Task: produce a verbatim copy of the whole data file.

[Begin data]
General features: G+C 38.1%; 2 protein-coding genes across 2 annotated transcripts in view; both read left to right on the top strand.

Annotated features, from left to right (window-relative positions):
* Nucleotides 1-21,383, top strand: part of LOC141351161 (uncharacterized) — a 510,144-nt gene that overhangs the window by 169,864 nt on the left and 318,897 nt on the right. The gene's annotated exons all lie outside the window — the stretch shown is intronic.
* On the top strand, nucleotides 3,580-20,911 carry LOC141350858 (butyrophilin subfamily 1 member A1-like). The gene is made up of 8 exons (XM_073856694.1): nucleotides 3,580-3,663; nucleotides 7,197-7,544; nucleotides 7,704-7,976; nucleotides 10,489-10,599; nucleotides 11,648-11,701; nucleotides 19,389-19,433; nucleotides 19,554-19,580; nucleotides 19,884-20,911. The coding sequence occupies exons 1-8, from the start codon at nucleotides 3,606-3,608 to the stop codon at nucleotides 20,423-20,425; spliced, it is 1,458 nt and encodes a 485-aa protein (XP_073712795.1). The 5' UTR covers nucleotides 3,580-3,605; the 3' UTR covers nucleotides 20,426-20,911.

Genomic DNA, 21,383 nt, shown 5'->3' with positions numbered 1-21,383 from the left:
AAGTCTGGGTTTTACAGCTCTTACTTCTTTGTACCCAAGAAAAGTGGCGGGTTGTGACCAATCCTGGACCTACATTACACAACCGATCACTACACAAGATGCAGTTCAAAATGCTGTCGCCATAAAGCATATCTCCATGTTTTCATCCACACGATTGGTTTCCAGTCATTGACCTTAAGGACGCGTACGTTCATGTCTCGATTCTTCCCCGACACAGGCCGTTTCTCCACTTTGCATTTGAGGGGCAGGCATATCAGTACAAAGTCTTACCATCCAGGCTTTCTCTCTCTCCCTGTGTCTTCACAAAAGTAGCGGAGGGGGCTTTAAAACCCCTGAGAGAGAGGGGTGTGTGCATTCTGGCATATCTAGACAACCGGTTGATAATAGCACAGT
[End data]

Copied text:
General features: G+C 38.1%; 2 protein-coding genes across 2 annotated transcripts in view; both read left to right on the top strand.

Annotated features, from left to right (window-relative positions):
* Nucleotides 1-21,383, top strand: part of LOC141351161 (uncharacterized) — a 510,144-nt gene that overhangs the window by 169,864 nt on the left and 318,897 nt on the right. The gene's annotated exons all lie outside the window — the stretch shown is intronic.
* On the top strand, nucleotides 3,580-20,911 carry LOC141350858 (butyrophilin subfamily 1 member A1-like). The gene is made up of 8 exons (XM_073856694.1): nucleotides 3,580-3,663; nucleotides 7,197-7,544; nucleotides 7,704-7,976; nucleotides 10,489-10,599; nucleotides 11,648-11,701; nucleotides 19,389-19,433; nucleotides 19,554-19,580; nucleotides 19,884-20,911. The coding sequence occupies exons 1-8, from the start codon at nucleotides 3,606-3,608 to the stop codon at nucleotides 20,423-20,425; spliced, it is 1,458 nt and encodes a 485-aa protein (XP_073712795.1). The 5' UTR covers nucleotides 3,580-3,605; the 3' UTR covers nucleotides 20,426-20,911.

Genomic DNA, 21,383 nt, shown 5'->3' with positions numbered 1-21,383 from the left:
AAGTCTGGGTTTTACAGCTCTTACTTCTTTGTACCCAAGAAAAGTGGCGGGTTGTGACCAATCCTGGACCTACATTACACAACCGATCACTACACAAGATGCAGTTCAAAATGCTGTCGCCATAAAGCATATCTCCATGTTTTCATCCACACGATTGGTTTCCAGTCATTGACCTTAAGGACGCGTACGTTCATGTCTCGATTCTTCCCCGACACAGGCCGTTTCTCCACTTTGCATTTGAGGGGCAGGCATATCAGTACAAAGTCTTACCATCCAGGCTTTCTCTCTCTCCCTGTGTCTTCACAAAAGTAGCGGAGGGGGCTTTAAAACCCCTGAGAGAGAGGGGTGTGTGCATTCTGGCATATCTAGACAACCGGTTGATAATAGCACAGT